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At 1 school, Georgia governor wins teacher pay raise support
governor
Georgia Gov. Brian Kemp looks on as McEarchern High School senior Stephany Ahanonu demonstrates screen printing in a graphic arts classroom Thursday, Feb. 13, 2020, at the high school in Powder Springs, Ga. Kemp visited the school to call on teachers and other to support his proposal for an additional $2,000 teacher pay raise in the state budget year beginning July 1, 2020. - photo by Associated Press

POWDER SPRING — Georgia's governor is calling on educators and others to help him push lawmakers for a further $2,000 pay raise.

"We ask that you join us as we continue to work to prioritize education, invest in our teachers, and put students — not the status quo —first," Gov. Brian Kemp told school leaders Thursday at McEarchern High School in western Cobb County. "Momentum, I believe is on our side, but we cannot take our foot off the gas."

Republican Kemp wants to spend $376 million to give $2,000 raises to K-12 and preschool teachers. That's the back end of a $5,000 raise Kemp promised when running for governor. 

The first-term governor found a lot of support on the sprawling 2,300-student campus in Powder Springs. Graphic arts teacher Alicia Baynes, in her 26th year as a teacher, said last year's bump was "the biggest raise we've received in a very long time." She said it came as she prepares to send her eldest son to college.

"It's helped put me in a financial position to pay for his college and pay off some credit card debts we accumulated in the time we didn't get a raise," Baynes said.

But some lawmakers are hesitant as state revenue lags. Kemp has proposed an overall budget that would increase state spending to more than $28 billion in the year beginning July 1, including the raises. But he's proposed more than $300 million in cuts to other spending areas.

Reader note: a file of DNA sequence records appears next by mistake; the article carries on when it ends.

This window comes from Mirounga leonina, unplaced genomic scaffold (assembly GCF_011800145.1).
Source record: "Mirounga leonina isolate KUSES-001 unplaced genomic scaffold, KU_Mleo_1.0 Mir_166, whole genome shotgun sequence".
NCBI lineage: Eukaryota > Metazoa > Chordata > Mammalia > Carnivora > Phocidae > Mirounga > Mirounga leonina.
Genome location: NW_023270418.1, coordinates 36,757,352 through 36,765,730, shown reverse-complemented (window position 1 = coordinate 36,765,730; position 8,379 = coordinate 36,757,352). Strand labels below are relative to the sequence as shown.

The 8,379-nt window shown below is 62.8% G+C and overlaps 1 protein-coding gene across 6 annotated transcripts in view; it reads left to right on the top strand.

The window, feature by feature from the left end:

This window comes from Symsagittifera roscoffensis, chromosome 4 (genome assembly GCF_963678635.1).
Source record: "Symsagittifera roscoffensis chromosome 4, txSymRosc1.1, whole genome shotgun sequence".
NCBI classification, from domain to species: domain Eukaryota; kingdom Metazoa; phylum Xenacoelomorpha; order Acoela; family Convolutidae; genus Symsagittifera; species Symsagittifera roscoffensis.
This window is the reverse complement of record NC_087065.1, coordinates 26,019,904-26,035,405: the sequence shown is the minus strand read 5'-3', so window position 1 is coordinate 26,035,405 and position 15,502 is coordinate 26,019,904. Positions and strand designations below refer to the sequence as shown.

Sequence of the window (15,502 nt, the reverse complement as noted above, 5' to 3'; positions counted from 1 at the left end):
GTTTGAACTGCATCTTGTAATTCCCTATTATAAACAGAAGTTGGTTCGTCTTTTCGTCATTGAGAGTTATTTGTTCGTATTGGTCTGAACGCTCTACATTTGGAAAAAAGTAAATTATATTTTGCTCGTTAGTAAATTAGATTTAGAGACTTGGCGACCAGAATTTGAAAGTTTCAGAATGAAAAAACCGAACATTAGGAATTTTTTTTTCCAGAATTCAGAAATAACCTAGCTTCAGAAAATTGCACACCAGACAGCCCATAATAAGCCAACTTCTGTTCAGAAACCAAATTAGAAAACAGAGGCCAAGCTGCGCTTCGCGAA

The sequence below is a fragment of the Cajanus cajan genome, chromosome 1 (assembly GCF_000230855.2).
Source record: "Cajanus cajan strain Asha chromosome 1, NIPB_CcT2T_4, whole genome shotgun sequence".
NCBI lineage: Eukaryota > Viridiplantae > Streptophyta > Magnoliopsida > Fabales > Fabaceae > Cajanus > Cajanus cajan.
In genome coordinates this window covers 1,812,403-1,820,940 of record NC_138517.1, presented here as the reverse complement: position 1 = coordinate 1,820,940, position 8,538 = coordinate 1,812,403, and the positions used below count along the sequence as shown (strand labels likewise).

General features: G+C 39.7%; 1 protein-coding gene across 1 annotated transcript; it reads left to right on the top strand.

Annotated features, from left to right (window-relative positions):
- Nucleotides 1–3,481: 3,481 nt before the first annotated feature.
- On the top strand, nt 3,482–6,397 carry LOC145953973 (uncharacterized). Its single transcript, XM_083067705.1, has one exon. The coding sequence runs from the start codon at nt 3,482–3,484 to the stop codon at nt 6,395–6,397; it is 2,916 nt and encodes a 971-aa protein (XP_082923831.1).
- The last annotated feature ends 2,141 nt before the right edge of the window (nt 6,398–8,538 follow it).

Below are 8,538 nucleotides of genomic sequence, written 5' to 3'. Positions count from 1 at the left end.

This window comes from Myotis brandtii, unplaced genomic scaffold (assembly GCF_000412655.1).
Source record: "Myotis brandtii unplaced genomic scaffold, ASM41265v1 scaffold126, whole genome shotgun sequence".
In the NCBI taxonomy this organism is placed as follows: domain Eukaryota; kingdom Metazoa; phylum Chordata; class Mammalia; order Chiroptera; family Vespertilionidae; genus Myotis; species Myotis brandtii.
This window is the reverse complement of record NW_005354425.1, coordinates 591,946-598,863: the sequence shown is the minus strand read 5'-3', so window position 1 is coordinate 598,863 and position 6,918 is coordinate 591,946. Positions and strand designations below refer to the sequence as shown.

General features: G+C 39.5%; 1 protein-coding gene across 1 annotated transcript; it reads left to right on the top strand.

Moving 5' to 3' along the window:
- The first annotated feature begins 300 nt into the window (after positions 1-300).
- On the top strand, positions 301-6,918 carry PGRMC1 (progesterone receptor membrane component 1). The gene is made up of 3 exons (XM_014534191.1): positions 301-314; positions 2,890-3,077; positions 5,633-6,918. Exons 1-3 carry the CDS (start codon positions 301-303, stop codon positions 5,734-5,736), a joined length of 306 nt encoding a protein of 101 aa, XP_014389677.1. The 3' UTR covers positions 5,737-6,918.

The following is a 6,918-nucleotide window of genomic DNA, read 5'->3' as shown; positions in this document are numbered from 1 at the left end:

Plus House Speaker David Ralston, a Blue Ridge Republican, continues to say that he wants a second cut in Georgia's top income tax rate, as foreseen when an initial cut was made in 2019. The state would forgo a projected $500 million to $600 million in revenue with a second tax cut. Kemp isn't seeking the tax cut, although he continues to say he'll negotiate with lawmakers.

Kemp argues that better-paid teachers mean more will stick around in the profession, and that student achievement will rise as a result, helping improve the state's economy and alleviate other problems.

"We have a serious teacher retention problem that requires our immediate attention," Kemp said. "I believe this well-deserved pay raise will go a long way toward incentivizing our best and brightest to stay in the classroom."

Cobb County Superintendent Chris Ragsdale said he'd rather have money for raises than to help subsidize school bus transportation, a rising cost that school leaders say is stressing their budgets. Ragsdale said "morale could not be higher" after 120,000-student Cobb County, the state's second largest school district, combined the state money and local money to give raises of more than $3,000 to every employee last tear.

"When we get raise money, we are able to impact every single employee," Ragsdale said.

He said some early data shows that late career teachers may have chosen to remain in Cobb classrooms, probably because higher salaries will in turn increase their state pension payments.

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Follow Jeff Amy on Twitter at http://twitter.com/jeffamy


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